My first argument is that the exclusionists are wrong when they say the current wave of immigration is tearing our social fabric. The facts show that the recent rise in immigration hasn't been accompanied by social breakdown, but by social repair. As immigration has surged, violent crime has fallen by 57 percent. Teen pregnancies and abortion rates have declined by a third. Teenagers are having fewer sexual partners and losing their virginity later. Teen suicide rates have dropped. The divorce rate for young people is on the way down.

Over the past decade we've seen the beginnings of a moral revival, and some of the most important work has been done by Catholic and evangelical immigrant churches, by faith-based organizations like the Rev. Luis Cortés's Nueva Esperanza, by Hispanic mothers and fathers monitoring their kids. The anti-immigration crowd says this country is under assault. But if that's so, we're under assault by people who love their children.

My second argument is that the immigrants themselves are like a booster shot of traditional morality injected into the body politic. Immigrants work hard. They build community groups. They have traditional ideas about family structure, and they work heroically to make them a reality.

This is evident in everything from divorce rates (which are low, given immigrants' socioeconomic status) to their fertility rates (which are high) and even the way they shop.

Hispanics and Hispanic immigrants have less money than average Americans, but they spend what they have on their families, usually in wholesome ways. According to Simmons Research, Hispanics are 57 percent more likely than average Americans to have purchased children's furniture in the past year. Mexican-Americans spend 93 percent more on children's music.

According to the government's Consumer Expenditure Survey, Hispanics spend more on gifts, on average, than other Americans. They're more likely to support their parents financially. They're more likely to have big family dinners at home.

This isn't alien behavior. It's admirable behavior, the antidote to the excessive individualism that social conservatives decry.

My third argument is that good values lead to success, and that immigrants' long-term contributions more than compensate for the short-term strains they cause. There's no use denying the strains immigration imposes on schools, hospitals and wage levels in some markets (but economists are sharply divided on this).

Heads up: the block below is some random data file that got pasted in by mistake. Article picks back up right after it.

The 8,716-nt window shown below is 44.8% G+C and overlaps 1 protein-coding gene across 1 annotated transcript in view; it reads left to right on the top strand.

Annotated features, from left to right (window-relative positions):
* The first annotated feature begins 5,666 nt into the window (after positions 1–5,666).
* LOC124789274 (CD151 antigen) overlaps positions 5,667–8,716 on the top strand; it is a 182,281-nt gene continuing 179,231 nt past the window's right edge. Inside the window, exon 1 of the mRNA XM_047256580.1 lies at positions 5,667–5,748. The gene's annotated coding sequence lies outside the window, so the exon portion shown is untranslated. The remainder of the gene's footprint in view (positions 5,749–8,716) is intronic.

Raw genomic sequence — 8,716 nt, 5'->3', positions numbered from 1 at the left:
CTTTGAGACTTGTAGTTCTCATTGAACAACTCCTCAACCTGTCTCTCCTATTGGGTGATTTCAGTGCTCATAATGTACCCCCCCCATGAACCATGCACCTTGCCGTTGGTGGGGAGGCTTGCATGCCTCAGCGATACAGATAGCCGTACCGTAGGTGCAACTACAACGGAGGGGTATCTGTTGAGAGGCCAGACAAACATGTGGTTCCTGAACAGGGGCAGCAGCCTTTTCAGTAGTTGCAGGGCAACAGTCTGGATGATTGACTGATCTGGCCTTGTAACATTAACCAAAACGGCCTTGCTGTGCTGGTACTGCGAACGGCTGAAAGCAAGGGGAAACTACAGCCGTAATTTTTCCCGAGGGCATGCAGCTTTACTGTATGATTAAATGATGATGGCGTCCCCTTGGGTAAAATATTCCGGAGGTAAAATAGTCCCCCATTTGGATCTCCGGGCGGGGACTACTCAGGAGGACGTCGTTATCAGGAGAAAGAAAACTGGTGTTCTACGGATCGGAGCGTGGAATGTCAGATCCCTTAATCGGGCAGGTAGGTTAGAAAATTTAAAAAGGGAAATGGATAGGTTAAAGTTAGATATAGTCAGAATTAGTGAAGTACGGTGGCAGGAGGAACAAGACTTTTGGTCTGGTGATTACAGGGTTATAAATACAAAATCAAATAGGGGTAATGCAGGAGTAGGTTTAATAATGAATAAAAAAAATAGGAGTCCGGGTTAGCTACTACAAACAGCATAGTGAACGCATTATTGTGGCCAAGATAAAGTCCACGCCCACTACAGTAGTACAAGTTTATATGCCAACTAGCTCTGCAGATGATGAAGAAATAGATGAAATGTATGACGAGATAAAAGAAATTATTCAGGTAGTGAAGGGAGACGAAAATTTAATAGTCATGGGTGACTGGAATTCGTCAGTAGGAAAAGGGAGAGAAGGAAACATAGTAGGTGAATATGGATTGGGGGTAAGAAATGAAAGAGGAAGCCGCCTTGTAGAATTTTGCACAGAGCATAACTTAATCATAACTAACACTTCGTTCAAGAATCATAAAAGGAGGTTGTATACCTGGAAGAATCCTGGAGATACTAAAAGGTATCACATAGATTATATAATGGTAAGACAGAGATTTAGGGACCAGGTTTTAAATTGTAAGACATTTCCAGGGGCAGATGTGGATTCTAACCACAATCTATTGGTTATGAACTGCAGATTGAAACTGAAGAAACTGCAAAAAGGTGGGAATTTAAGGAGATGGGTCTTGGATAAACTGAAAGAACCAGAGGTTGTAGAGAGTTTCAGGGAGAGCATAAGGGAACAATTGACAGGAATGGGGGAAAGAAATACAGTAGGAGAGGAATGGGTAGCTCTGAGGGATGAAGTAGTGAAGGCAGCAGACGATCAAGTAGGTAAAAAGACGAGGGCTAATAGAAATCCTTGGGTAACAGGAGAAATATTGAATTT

So over the long haul, today's immigrants succeed. By the second generation, most immigrant families are middle class and paying taxes that more than make up for the costs of the first generation. By the third generation, 90 percent speak English fluently and 50 percent marry non-Latinos.

My fourth argument is that government should be at least as virtuous as the immigrants themselves. Right now (as under Bill Frist's legislation), government pushes immigrants into a chaotic underground world. The Judiciary Committee's bill, which Senator Brownback supports, would tighten the borders, but it would also reward virtue. Immigrants who worked hard, paid fines, paid their taxes, stayed out of trouble and waited their turn would have a chance to become citizens. This isn't government enabling vice; it's government at its best, encouraging middle-class morality.

Social conservatives, let me ask you to consider one final thing. Women who have recently arrived from Mexico have bigger, healthier babies than more affluent non-Hispanic white natives. That's because strong family and social networks support these pregnant women, reminding them what to eat and do. But the longer they stay, and the more assimilated they become, the more bad habits they acquire and the more problems their subsequent babies have.

Please ask yourself this: As we contemplate America's moral fiber, do the real threats come from immigrants, or are some people merely blaming them for sins that are already here?

Photo credits: (1) (AP) A Mexican flag is displayed as a huge crowd protests immigration reform in front of Los Angeles City Hall, Monday, March 27. Students across the country walked out of classes to demonstrate against the proposed changes. (2) David Brooks (The New York Times)